I used to think I could see microbes, little critters floating in front of my eyes, invisible to everyone else. Later, I learnt that it was light, in the absence of light. A trick, a change in pressure, a flash.
This is how I feel about many things, and people. At first, there is beauty, a sense of discovery. Later, much like the floral scent promised by a shampoo, sickly and artificial, like mouldy potatoes, like an oil spill on the kitchen counter, like an upset stomach: I wish them away.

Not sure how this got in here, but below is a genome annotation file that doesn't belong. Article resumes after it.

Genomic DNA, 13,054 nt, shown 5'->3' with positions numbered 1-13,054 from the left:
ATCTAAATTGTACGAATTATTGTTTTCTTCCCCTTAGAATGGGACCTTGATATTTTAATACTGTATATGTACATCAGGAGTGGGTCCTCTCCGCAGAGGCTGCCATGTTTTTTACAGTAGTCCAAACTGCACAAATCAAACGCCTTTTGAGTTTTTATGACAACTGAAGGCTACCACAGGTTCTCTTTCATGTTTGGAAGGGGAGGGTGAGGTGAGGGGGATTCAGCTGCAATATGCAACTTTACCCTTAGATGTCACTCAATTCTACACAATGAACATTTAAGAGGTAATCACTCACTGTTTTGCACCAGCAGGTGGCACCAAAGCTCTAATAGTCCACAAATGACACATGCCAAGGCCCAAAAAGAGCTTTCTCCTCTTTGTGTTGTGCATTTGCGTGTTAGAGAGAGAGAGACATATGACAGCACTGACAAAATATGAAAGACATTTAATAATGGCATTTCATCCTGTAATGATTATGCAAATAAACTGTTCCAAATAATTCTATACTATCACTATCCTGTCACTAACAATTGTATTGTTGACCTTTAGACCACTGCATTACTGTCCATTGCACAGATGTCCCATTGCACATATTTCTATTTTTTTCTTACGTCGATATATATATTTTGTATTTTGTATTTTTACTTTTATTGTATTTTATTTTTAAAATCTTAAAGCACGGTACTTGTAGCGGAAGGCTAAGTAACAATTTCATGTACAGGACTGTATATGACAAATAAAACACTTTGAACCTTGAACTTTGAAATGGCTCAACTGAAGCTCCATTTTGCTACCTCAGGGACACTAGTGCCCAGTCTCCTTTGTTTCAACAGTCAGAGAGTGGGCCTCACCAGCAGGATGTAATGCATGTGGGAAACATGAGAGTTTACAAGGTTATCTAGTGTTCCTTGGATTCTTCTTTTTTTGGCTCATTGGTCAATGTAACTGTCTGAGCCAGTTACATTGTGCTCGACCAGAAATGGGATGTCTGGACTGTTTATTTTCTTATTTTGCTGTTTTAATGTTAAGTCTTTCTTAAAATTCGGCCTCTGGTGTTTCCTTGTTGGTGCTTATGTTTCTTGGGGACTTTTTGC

The other day, I was at a coffee shop, watching students go by. They all wore frowns, and the grey of exhaustion, lugging laptops and pulling their coats around themselves. I was about six hundred metres away from where I had studied. I could imagine the rooms, the student lounges that smelled of takeout food and coffee, populated by young people who set alarms and take naps. I suppose I do not like to go back to places I have studied in, I erase them almost too effectively, immediately. I tend to think of them as sites of failures, a library of unpleasant events, a reckoning in which I am diminished. I’m afraid these places mock me, maybe they enjoy scratching the black scabs I have.